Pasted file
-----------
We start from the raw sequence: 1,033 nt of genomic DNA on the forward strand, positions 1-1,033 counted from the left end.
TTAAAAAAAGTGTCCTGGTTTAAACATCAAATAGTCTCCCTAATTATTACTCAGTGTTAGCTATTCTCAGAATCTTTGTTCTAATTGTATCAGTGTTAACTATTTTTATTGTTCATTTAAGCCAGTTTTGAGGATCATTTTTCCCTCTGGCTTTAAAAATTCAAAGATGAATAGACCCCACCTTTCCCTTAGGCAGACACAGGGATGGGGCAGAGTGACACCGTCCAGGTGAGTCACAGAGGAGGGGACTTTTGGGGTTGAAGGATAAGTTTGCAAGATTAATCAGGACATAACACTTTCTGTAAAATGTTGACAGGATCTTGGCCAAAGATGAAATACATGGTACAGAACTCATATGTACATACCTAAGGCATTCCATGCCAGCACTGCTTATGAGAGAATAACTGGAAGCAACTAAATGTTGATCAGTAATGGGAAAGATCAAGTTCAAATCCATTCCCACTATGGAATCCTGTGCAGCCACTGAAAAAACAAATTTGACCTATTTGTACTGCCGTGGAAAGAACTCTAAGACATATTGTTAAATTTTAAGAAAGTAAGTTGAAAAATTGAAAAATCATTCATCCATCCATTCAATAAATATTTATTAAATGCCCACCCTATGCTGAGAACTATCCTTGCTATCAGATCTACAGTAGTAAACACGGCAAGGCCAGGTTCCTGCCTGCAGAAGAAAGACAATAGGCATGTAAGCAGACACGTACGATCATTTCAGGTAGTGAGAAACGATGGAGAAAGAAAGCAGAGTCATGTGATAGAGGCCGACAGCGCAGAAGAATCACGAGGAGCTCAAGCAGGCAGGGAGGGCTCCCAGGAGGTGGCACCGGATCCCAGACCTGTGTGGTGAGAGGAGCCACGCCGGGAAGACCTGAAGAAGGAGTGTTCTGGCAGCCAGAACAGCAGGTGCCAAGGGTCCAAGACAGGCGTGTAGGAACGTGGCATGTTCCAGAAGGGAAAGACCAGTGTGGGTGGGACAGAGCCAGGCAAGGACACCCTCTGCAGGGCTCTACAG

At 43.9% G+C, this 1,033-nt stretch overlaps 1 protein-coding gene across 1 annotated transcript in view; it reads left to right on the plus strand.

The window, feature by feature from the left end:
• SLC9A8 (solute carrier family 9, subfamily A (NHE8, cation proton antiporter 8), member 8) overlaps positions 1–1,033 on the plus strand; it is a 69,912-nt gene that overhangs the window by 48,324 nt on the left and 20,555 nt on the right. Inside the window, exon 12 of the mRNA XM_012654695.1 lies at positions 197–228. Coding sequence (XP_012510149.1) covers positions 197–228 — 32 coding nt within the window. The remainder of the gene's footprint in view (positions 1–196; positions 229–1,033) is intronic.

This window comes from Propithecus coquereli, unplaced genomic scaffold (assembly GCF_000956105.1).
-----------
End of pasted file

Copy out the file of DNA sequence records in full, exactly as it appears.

We start from the raw sequence: 1,033 nt of genomic DNA on the forward strand, positions 1-1,033 counted from the left end.
TTAAAAAAAGTGTCCTGGTTTAAACATCAAATAGTCTCCCTAATTATTACTCAGTGTTAGCTATTCTCAGAATCTTTGTTCTAATTGTATCAGTGTTAACTATTTTTATTGTTCATTTAAGCCAGTTTTGAGGATCATTTTTCCCTCTGGCTTTAAAAATTCAAAGATGAATAGACCCCACCTTTCCCTTAGGCAGACACAGGGATGGGGCAGAGTGACACCGTCCAGGTGAGTCACAGAGGAGGGGACTTTTGGGGTTGAAGGATAAGTTTGCAAGATTAATCAGGACATAACACTTTCTGTAAAATGTTGACAGGATCTTGGCCAAAGATGAAATACATGGTACAGAACTCATATGTACATACCTAAGGCATTCCATGCCAGCACTGCTTATGAGAGAATAACTGGAAGCAACTAAATGTTGATCAGTAATGGGAAAGATCAAGTTCAAATCCATTCCCACTATGGAATCCTGTGCAGCCACTGAAAAAACAAATTTGACCTATTTGTACTGCCGTGGAAAGAACTCTAAGACATATTGTTAAATTTTAAGAAAGTAAGTTGAAAAATTGAAAAATCATTCATCCATCCATTCAATAAATATTTATTAAATGCCCACCCTATGCTGAGAACTATCCTTGCTATCAGATCTACAGTAGTAAACACGGCAAGGCCAGGTTCCTGCCTGCAGAAGAAAGACAATAGGCATGTAAGCAGACACGTACGATCATTTCAGGTAGTGAGAAACGATGGAGAAAGAAAGCAGAGTCATGTGATAGAGGCCGACAGCGCAGAAGAATCACGAGGAGCTCAAGCAGGCAGGGAGGGCTCCCAGGAGGTGGCACCGGATCCCAGACCTGTGTGGTGAGAGGAGCCACGCCGGGAAGACCTGAAGAAGGAGTGTTCTGGCAGCCAGAACAGCAGGTGCCAAGGGTCCAAGACAGGCGTGTAGGAACGTGGCATGTTCCAGAAGGGAAAGACCAGTGTGGGTGGGACAGAGCCAGGCAAGGACACCCTCTGCAGGGCTCTACAG

At 43.9% G+C, this 1,033-nt stretch overlaps 1 protein-coding gene across 1 annotated transcript in view; it reads left to right on the plus strand.

The window, feature by feature from the left end:
• SLC9A8 (solute carrier family 9, subfamily A (NHE8, cation proton antiporter 8), member 8) overlaps positions 1–1,033 on the plus strand; it is a 69,912-nt gene that overhangs the window by 48,324 nt on the left and 20,555 nt on the right. Inside the window, exon 12 of the mRNA XM_012654695.1 lies at positions 197–228. Coding sequence (XP_012510149.1) covers positions 197–228 — 32 coding nt within the window. The remainder of the gene's footprint in view (positions 1–196; positions 229–1,033) is intronic.

This window comes from Propithecus coquereli, unplaced genomic scaffold (assembly GCF_000956105.1).